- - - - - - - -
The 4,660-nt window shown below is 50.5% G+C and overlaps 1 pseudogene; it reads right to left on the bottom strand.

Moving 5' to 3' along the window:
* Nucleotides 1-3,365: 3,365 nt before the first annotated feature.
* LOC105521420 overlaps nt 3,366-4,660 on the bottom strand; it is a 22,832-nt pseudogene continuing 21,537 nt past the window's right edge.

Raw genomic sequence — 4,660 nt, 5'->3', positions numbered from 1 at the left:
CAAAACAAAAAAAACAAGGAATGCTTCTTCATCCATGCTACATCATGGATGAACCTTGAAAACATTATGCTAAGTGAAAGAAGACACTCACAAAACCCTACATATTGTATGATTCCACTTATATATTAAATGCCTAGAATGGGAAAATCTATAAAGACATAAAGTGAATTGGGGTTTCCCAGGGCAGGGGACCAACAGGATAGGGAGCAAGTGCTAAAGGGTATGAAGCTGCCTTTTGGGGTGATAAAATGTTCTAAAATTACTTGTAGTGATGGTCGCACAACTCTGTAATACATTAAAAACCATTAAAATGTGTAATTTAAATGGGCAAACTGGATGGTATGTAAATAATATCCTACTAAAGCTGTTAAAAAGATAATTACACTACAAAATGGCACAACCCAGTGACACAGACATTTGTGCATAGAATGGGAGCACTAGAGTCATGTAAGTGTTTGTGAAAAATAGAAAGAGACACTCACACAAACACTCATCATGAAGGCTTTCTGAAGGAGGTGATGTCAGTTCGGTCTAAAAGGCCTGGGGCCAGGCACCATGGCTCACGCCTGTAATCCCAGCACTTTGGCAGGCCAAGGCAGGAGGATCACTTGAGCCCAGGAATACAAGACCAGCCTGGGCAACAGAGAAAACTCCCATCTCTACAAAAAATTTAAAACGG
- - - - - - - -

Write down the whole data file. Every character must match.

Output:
The 4,660-nt window shown below is 50.5% G+C and overlaps 1 pseudogene; it reads right to left on the bottom strand.

Moving 5' to 3' along the window:
* Nucleotides 1-3,365: 3,365 nt before the first annotated feature.
* LOC105521420 overlaps nt 3,366-4,660 on the bottom strand; it is a 22,832-nt pseudogene continuing 21,537 nt past the window's right edge.

Raw genomic sequence — 4,660 nt, 5'->3', positions numbered from 1 at the left:
CAAAACAAAAAAAACAAGGAATGCTTCTTCATCCATGCTACATCATGGATGAACCTTGAAAACATTATGCTAAGTGAAAGAAGACACTCACAAAACCCTACATATTGTATGATTCCACTTATATATTAAATGCCTAGAATGGGAAAATCTATAAAGACATAAAGTGAATTGGGGTTTCCCAGGGCAGGGGACCAACAGGATAGGGAGCAAGTGCTAAAGGGTATGAAGCTGCCTTTTGGGGTGATAAAATGTTCTAAAATTACTTGTAGTGATGGTCGCACAACTCTGTAATACATTAAAAACCATTAAAATGTGTAATTTAAATGGGCAAACTGGATGGTATGTAAATAATATCCTACTAAAGCTGTTAAAAAGATAATTACACTACAAAATGGCACAACCCAGTGACACAGACATTTGTGCATAGAATGGGAGCACTAGAGTCATGTAAGTGTTTGTGAAAAATAGAAAGAGACACTCACACAAACACTCATCATGAAGGCTTTCTGAAGGAGGTGATGTCAGTTCGGTCTAAAAGGCCTGGGGCCAGGCACCATGGCTCACGCCTGTAATCCCAGCACTTTGGCAGGCCAAGGCAGGAGGATCACTTGAGCCCAGGAATACAAGACCAGCCTGGGCAACAGAGAAAACTCCCATCTCTACAAAAAATTTAAAACGG